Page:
towards a natural relationship between language and cognition, communication can be developed and some strategies to reach it can be put into practice in the EFL teaching. Going beyond in teaching, it is necessary to say that the teacher is a resource that helps students identify their language learning problems and find solutions to them, find out the skills they need to focus on, and take responsibility for making choices which determine what and how to learn. Teachers will serve as a source of information to the students about how they are progressing in their language learning. In our case, the English as Foreign Language (EFL) class, how can teachers maintain an EFL integrated skills focus in their teaching according to the Bolivarian Educational System? There are at least two forms of integrated skill instructions. Two types of integrated skill instruction are content based language instruction and task based instruction. The first of these emphasizes learning content through language, while the second stresses doing tasks that require communicative language use. Both of these benefit from a diverse range of materials, textbooks, and technologies for the EFL classroom. One of these instructions is the "Content Based Instruction." In content based instruction, students practice all the language skills in a highly integrated, communicative fashion while learning content such as science, mathematics, and social studies. Content based language instruction is valuable at all levels of proficiency, but the nature of the content might differ by proficiency level. For beginners, the content often involves basic social and interpersonal communication skills, but past the beginning level, the content can become increasingly academic and complex. The Cognitive Academic Language Learning Approach (CALLA), created by Chamot and O'Malley (1994) shows how language learning strategies can be integrated into the simultaneous learning of content and language. At least three general models of content based language instruction exist: themebased, adjunct, and sheltered (Scarcella and Oxford, 1992). The theme based model integrates the language skills into the study of a theme (e.g., urban violence, crosscultural differences in marriage practices, natural wonders of the world, or a broad topic such as change). The theme must be very interesting to students and must allow a wide variety of language skills to be practiced, always in the service of communicating about the theme. This is the most useful and widespread form of content based instruction today and it is found in many innovative EFL textbooks. In the adjunct model, language and content courses are taught separately but are carefully coordinated. In the sheltered model, the subject matter is taught in simplified English tailored to students English proficiency level. In this same way, "Task Based Instruction", students participate in communicative tasks in English. Tasks are defined as activities that can stand alone as fundamental units and that require comprehending, producing, manipulating, or interacting in authentic language while attention is principally paid to meaning rather than form (Nunan, 1989). The task based model is beginning to influence the measurement of learning strategies, not just the teaching of EFL. In task based instruction, basic pair work and group work are often used to increase student interaction and collaboration. For instance, students work together to write and edit a class newspaper, develop a television commercial, enact scenes from a play, or take part in other joint tasks.

More structured cooperative learning formats can also be used in task-based instruction. Task based instruction is relevant to all levels of language proficiency, but the nature of the task varies from one level to the other. Tasks become increasingly complex at higher proficiency levels. For instance, beginners might be asked to introduce each other and share one item of information about each other. More advanced students might do more intricate and demanding tasks, such as taking a public opinion poll at school, the university, or a shopping mall. No doubt about it, the new era assigns new challenges and duties on the modern EFL teacher who wants to promote their students communicative competence through integrating the four language skills. The tradition of English teaching has been drastically changed with the remarkable entry of technology. Technology provides so many options as making teaching interesting and also making teaching more productive in terms of improvements. Technology is one of the most significant drivers of both social and linguistic change, as the number of English learners is increasing different teaching methods have been implemented to test the effectiveness of the teaching process. Use of authentic materials in the form of films, radio, TV has been there for a long time. It is true that these technologies have proved successful in replacing the traditional teaching. Graddol (1997) states that technology lays at the heart of the globalization process affecting education work and culture. At present, the role and status of English is that it is the language of social context, political, sociocultural, business, education, industries, media, library, communication across borders, and key subject in curriculum and language of imparting education. It is also a crucial determinant for university entrance and processing well paid jobs in the commercial sector. Since there are more and more English learners in our country, different teaching methods have been implemented to test the effectiveness of the teaching process. One method involves multimedia in English Language Teaching (ELT) in order to create English contexts. This helps students to get involved and learn according to their interests. It has been tested effectively and is widely accepted for teaching English in modern world. Technology is utilized for the upliftment of modern styles; it satisfies both visual and auditory senses of the students. With the rapid development of science and technology in our Bolivarian Higher Education System, the emerging and developing of multimedia technology and its application to teaching, featuring audio, visual, animation effects comes into full play in English class teaching and sets a favorable platform for reform and exploration on English teaching model in the new era. Its proved that multimedia technology plays a positive role in promoting activities and initiatives of student and teaching effect in English class. Technological innovations have gone hand in hand with the growth of English and are changing the way in which we communicate. It is fair to assert that the growth of the internet at the university (as in the case of our Interactive Dialogical Learning students- ADI in Spanish) has facilitated the growth of the English language and that this has occurred at a time when computers are no longer the exclusive domains of the dedicated few, but rather available to many. There are many techniques applicable in various degrees to language learning situation. Some are useful for testing and distance education, and some for teaching EFL. The teaching principle should be to appreciate new technologies in the areas and functions where they provide something decisively new useful and never let machines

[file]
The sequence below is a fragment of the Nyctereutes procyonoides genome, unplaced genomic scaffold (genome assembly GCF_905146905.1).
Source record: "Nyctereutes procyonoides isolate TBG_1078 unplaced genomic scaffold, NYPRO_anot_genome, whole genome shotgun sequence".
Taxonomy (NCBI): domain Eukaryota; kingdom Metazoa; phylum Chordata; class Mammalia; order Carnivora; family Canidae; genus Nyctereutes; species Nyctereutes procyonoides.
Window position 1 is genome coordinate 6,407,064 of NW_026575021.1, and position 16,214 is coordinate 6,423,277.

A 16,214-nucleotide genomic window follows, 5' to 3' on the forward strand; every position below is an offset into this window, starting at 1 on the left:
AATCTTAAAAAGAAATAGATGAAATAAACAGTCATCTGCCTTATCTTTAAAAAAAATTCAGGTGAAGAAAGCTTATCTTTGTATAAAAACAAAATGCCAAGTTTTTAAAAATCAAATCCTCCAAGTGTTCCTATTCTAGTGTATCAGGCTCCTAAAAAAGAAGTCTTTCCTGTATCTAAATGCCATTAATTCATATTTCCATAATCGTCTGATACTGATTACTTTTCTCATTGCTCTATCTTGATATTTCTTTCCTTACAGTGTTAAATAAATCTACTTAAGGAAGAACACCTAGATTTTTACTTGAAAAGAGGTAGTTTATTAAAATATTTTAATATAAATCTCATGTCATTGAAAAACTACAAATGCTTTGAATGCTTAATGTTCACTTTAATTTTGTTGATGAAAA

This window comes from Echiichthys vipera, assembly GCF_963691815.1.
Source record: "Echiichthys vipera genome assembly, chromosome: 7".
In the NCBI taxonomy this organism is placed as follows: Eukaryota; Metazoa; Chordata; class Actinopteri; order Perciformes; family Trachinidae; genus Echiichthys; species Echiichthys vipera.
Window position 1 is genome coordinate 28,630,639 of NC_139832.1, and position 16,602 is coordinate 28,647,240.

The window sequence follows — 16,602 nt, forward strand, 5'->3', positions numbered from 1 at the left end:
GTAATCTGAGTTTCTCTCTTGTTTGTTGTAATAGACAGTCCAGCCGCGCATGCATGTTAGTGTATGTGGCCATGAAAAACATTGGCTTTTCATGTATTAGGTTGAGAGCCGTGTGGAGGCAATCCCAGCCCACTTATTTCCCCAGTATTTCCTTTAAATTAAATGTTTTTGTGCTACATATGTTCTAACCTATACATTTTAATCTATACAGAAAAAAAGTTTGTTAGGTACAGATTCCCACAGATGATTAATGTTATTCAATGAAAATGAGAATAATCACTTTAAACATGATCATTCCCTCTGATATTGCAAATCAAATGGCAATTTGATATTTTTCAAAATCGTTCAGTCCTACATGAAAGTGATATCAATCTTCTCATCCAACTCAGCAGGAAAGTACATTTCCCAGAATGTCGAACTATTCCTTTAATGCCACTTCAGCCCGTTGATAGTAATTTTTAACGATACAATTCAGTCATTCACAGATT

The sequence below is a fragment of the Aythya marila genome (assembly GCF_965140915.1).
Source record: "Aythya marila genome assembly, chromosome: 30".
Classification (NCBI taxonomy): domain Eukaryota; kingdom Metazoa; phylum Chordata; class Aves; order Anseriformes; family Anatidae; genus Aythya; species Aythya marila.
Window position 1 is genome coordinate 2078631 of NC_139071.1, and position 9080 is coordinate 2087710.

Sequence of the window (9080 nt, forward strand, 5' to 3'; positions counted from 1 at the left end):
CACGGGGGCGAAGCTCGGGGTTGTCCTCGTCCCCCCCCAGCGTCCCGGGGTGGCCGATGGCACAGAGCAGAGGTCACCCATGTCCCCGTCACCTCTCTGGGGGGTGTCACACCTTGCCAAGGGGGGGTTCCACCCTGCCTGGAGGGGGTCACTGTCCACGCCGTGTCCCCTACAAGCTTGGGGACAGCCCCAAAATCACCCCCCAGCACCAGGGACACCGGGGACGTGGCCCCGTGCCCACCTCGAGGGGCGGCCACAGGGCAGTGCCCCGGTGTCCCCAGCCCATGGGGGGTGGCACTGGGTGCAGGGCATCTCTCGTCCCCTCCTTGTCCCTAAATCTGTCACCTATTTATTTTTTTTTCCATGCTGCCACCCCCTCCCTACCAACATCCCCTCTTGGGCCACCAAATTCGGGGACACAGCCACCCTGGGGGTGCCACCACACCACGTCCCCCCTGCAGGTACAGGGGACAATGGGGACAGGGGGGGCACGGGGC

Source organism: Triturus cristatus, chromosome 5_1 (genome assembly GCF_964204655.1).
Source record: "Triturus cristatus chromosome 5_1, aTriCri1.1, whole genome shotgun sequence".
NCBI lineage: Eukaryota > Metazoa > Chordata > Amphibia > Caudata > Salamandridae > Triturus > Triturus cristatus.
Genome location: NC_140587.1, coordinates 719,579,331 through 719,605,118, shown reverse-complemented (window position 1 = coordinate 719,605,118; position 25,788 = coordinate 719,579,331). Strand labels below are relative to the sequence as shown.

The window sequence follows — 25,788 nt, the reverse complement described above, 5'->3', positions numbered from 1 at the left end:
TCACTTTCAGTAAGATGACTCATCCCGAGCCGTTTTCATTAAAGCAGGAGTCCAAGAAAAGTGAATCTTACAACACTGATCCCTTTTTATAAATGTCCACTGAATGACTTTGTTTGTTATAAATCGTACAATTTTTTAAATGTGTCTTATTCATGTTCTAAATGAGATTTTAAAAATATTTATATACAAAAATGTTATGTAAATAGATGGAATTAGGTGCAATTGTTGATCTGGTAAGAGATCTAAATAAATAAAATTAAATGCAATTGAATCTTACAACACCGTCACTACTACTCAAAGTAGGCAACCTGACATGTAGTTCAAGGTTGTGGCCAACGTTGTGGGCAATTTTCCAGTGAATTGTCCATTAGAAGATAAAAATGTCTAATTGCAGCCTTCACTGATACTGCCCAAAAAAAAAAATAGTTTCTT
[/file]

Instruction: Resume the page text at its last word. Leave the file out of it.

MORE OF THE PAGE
takeover the role of the teacher or limit functions where more traditional ways are superior. There are various reasons why all language learners and teachers must know how to make use of the new technology. Here we also need to emphasize that the new technologies develop and disseminate so quickly that we cannot avoid their attraction and influence in any form. It is true that one of the ultimate goals of multimedia language teaching is to promote students motivation and learning interest, which can be a practical way to get them involved in the language learning. Context creation of English language teaching should be based on the openness and accessibility of the teaching materials and information. During the process of optimizing the multimedia English teaching, students are not too dependent on their mother tongue, but will be motivated and guided to communicate with each other. Concerning the development of technology, we believe that in future, the use of multimedia English teaching will be further developed. The process of English learning will be more students centered but less time consuming. Therefore, it promises that the teaching quality will be improved and students applied English skill scan is effectively cultivated, meaning that students communicative competence will be further developed. In conclusion, I believe that this process can fully improve students ideation and practical language skills, which is helpful and useful to ensure and fulfill an effective result of teaching and learning. Barring a few problem areas multimedia technology can be used effectively in classrooms of EFL with proper computer knowledge on the part of teachers, overcoming the finance problems in setting up the infrastructure and not allowing the teachers to become technophobes. With careful reflection and planning, any teacher can take advantage of technology and strengthen the tapestry of language teaching and learning. When the tapestry is woven well, learners can use English effectively for communication.